Out now: Research Methods in Private International Law

The book Research Methods in International Private Law: A Handbook on Regulation, Research and Teaching has been published (Elgar, 2024). It is edited by Xandra Kramer and Laura Carballo Piñeiro. It includes 18 chapters, two of which are authored by other members of the Vici team, Carlota Ucín and Adriani Dori. Carlota’s chapter focuses on conflict of methods in private international law from a legal theory perspective and Adriani’s chapter on the methodological influence of European private international law on domestic legal systems. The book is part of the Handbook in the Research Methods of Law Series of Edward Elgar Publishing. It seeks to provide insights into the different methodological approaches to private international law from a regulatory approach and from a research and educational perspective. The book is divided in three parts focusing on (1) the classification of private international law as private law and its interaction with international public law and regulation; (2) inter- and multi-disciplinary approaches and research methods; and (3) how private international law helps to frame and address the critical debates of our time as well as the role of legal scholarship and education in shaping the future of private international law. The book will be launched and introduced in two webinars in September 2024.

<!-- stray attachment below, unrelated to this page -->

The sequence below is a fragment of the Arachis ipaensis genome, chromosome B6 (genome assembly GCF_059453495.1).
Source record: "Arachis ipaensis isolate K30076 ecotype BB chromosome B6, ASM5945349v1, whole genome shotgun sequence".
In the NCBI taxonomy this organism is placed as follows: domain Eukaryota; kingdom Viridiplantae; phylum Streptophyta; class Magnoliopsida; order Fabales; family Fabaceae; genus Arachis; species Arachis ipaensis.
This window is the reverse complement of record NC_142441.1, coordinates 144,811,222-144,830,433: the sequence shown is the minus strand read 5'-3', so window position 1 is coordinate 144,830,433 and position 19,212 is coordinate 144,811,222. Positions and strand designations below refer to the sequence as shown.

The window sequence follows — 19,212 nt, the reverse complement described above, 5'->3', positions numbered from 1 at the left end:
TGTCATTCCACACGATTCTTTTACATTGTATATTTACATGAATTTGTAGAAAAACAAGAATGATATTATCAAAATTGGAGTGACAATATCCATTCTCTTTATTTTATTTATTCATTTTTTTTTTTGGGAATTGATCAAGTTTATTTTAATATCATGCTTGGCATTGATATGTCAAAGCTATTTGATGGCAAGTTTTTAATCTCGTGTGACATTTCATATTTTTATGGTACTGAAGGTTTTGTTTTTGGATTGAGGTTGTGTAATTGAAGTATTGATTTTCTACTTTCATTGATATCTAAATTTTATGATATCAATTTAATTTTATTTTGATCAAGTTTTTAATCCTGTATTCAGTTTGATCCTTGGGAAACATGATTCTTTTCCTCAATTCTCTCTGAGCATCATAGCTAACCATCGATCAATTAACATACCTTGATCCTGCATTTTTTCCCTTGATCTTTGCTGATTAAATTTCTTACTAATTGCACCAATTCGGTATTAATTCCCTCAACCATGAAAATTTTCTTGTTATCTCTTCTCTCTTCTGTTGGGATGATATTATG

Critical acclaims are available here.


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Published: September 14, 2023

On request of the Ministry of Justice, Xandra kramer conducted a study on a procedural fund for collective actions, together with Jos Hoevenaars (Council for the Judiciary/Erasmus University Rotterdam), and Ianika Tzankova and Karlijn van Doorn (Tilburg University).

We carried out research to map developments in collective actions, did quantitative research on WAMCA cases and qualitative research on the funding of collective actions, including on developments in the market and regulation of third party litigation funding in the Netherlands and several other countries. Noteworthy is that all claims for damages so far rely on third party funding. The key question we looked into is to what extent a revolving litigation fund could provide a solution to bottlenecks in the funding of collective actions and how such a procedural fund could be designed. Considering the relatively small number of cases for damages that have been brought under the WAMCA so far and uncertainties in legal practice and regulation, coupled with the complexities to set up such a fund, we conclude that the introduction of a revolving litigation fund seems premature. We make a number of suggestions for further research. The report is available here.
We are preparing an English version of the report to be published by Eleven International Publishing - coming soon!